Mario Vargas Llosa: The Last Titan

Why has García Márquez’s magical realism cemented its place on American bookshelves and syllabuses while Vargas Llosa’s gritty masterpieces are neglected? Vargas Llosa’s best books are harder to read than García Márquez’s. He’s less sentimental, dirtier, raunchier, angrier. “One Hundred Years of Solitude” looks like a Hallmark card next to “Conversation in the Cathedral.” You might be fired for assigning Vargas Llosa in high school English. And Vargas Llosa has published so many novels — 18 in all — that the tours de force can get lost among the mediocrities. His buttoned-up public demeanor hasn’t helped. “Gabo” was not only a tremendous writer; he was an expert showman who once worked in advertising and cannily played up his Caribbean exoticism for foreign audiences. When the two fell out in the 1970s, many intellectuals leaned left toward García Márquez, while Vargas Llosa was shunned.

https://nyti.ms/2C7VhYE

 

Staying Power: Is It Possible to Resist Deportation in Trump’s America?

Ever since Arizona passed Senate Bill 1070, one of the toughest anti-undocumented bills ever signed into law, the state has been known for pioneering the kind of draconian tactics that the Trump administration is now turning into federal policy. But if Arizona has been a testing ground for the nativist agenda, it has also been an incubator for resistance to it. Among the state’s many immigrant rights groups, Puente stands out as the most seasoned and most confrontational. In the weeks and months following Election Day 2016 — as progressive groups suddenly found themselves on defense, struggling to figure out how to handle America’s new political landscape — Garcia was inundated with calls for advice. He flew around the country for training sessions with field organizers, strategy meetings with lawyers and policy experts and an off-the-record round table with Senators Dick Durbin and Bernie Sanders in Washington. A soft-spoken man with a stoic demeanor and a long, black ponytail, Garcia was also stunned by Trump’s victory. But organizers in Phoenix had one clear advantage. “All the scary things that folks are talking about,” he told me, “we’ve seen before.” On Nov. 9, he likes to say, the country woke up in Arizona.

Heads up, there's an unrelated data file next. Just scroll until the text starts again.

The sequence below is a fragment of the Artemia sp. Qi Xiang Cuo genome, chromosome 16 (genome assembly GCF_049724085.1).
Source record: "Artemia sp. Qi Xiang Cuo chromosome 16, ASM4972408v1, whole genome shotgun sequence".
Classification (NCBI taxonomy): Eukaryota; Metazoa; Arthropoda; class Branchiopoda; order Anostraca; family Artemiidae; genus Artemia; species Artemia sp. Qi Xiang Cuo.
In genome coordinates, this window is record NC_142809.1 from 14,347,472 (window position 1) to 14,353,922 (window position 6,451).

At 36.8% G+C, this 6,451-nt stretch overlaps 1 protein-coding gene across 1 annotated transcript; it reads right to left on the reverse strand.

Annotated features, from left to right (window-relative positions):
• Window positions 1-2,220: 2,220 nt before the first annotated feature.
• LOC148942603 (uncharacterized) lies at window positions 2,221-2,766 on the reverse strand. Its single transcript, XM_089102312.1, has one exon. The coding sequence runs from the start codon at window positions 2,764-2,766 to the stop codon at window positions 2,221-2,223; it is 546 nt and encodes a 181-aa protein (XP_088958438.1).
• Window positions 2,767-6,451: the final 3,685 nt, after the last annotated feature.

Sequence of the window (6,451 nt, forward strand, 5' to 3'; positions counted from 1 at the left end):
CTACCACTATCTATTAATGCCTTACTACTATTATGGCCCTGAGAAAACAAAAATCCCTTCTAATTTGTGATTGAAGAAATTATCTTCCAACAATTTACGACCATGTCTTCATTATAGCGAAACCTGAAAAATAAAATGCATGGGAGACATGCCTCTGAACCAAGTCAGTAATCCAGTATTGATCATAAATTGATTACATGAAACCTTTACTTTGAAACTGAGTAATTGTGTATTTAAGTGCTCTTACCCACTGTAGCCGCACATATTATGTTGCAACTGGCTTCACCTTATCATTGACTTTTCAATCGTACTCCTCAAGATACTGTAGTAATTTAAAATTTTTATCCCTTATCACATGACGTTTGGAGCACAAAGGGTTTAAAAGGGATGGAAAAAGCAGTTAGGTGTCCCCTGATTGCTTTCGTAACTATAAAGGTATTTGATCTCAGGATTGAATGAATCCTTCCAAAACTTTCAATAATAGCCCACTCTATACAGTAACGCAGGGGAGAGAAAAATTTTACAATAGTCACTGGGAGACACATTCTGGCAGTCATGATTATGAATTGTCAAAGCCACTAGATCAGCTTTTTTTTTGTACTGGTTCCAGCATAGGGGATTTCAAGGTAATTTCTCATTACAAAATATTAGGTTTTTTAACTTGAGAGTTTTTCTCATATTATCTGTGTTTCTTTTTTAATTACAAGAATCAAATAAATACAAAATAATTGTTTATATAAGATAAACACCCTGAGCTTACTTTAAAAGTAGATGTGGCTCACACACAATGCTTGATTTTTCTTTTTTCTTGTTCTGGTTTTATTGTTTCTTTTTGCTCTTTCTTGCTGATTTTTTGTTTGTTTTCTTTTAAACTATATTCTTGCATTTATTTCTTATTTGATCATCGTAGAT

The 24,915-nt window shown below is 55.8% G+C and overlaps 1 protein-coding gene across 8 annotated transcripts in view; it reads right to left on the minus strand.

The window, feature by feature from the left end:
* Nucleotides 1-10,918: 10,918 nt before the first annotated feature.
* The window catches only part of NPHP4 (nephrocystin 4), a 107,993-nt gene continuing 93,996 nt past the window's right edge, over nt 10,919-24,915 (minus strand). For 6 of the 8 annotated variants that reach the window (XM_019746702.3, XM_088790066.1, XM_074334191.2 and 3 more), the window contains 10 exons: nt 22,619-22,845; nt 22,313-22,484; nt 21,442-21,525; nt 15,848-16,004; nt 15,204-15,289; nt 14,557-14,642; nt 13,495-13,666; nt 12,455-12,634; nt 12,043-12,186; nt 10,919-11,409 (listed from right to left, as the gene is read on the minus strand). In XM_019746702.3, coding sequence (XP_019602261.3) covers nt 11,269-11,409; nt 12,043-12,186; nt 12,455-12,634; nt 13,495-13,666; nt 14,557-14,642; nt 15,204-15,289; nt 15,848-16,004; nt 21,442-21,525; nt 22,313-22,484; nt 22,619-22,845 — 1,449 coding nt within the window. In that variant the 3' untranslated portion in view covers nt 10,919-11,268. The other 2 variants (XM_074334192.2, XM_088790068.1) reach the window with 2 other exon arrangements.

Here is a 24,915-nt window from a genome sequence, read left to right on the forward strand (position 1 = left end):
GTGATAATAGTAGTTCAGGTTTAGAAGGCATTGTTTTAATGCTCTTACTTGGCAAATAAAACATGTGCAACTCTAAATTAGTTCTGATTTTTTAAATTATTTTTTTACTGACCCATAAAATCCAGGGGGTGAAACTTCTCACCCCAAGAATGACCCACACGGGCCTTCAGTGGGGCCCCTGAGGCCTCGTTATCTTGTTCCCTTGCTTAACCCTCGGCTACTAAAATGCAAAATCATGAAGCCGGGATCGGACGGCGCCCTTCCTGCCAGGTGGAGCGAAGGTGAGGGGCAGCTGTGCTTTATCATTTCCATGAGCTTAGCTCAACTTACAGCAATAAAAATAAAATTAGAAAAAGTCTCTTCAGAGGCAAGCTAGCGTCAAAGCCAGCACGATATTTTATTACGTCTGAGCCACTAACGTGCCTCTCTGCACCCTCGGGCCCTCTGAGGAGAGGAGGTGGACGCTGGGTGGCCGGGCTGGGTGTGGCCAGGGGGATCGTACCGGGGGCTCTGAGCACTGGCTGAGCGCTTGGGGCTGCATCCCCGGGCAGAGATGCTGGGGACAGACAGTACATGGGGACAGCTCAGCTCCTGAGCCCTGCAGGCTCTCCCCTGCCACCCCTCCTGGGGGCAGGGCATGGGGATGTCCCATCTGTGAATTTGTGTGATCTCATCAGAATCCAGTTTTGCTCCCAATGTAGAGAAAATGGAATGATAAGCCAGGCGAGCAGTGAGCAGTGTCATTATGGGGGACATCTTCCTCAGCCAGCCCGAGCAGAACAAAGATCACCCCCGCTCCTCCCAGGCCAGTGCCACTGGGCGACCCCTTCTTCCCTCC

Why did 1 in 3 Latinos in Florida vote for Trump? It's complicated.

When Florida turned red on Election Day, I was stunned — especially after I saw the demographic breakdowns. Nearly one in three Latino voters in Florida cast their ballots for Trump. According to a CNN and Latino Decisions exit poll, his support among Cuban-American voters was even higher: 54 percent. “Definitely there was a hidden, secret Latino vote,” Jorge Ramos, the Univision news anchor, told me. “We’re seeing a new divide within the Hispanic community. The wall that Trump was talking about is clearly apparent now within the Hispanic community.”

Is the Latino Surge Sustainable?

The big question after 2016 may be: Which path will this year’s Latino surge follow? Will it be like California in the 1990s or like Florida in the 1980s? Mi Familia Vota’s Ben Monterroso told Buzzfeed recently that some 10 million Latinos who were eligible to register to vote this year didn’t. That’s more than a third of the group’s eligible population. So plenty of Latinos are already choosing to sit on the sidelines. Will the results of this election decide if they jump in the next time around?

27 Million Potential Hispanic Votes. But What Will They Really Add Up To?

Looking for answers, I spent six months interviewing scores of Latinos in Virginia, a battleground state where the Latino share of the population has more than tripled since 1990. I met with Latino Catholics, Pentecostals and Mormons, with legal residents, citizens and undocumented immigrants. I frequented a church and a community center, soccer fields and a dance club. I lurked around Republican and Democratic events and a skateboard park. I interviewed custodians and construction workers, lawyers and real estate agents, restaurant owners and community organizers, college students and political staffers. In all, I spoke with more than 100 Virginians of various ethnic backgrounds.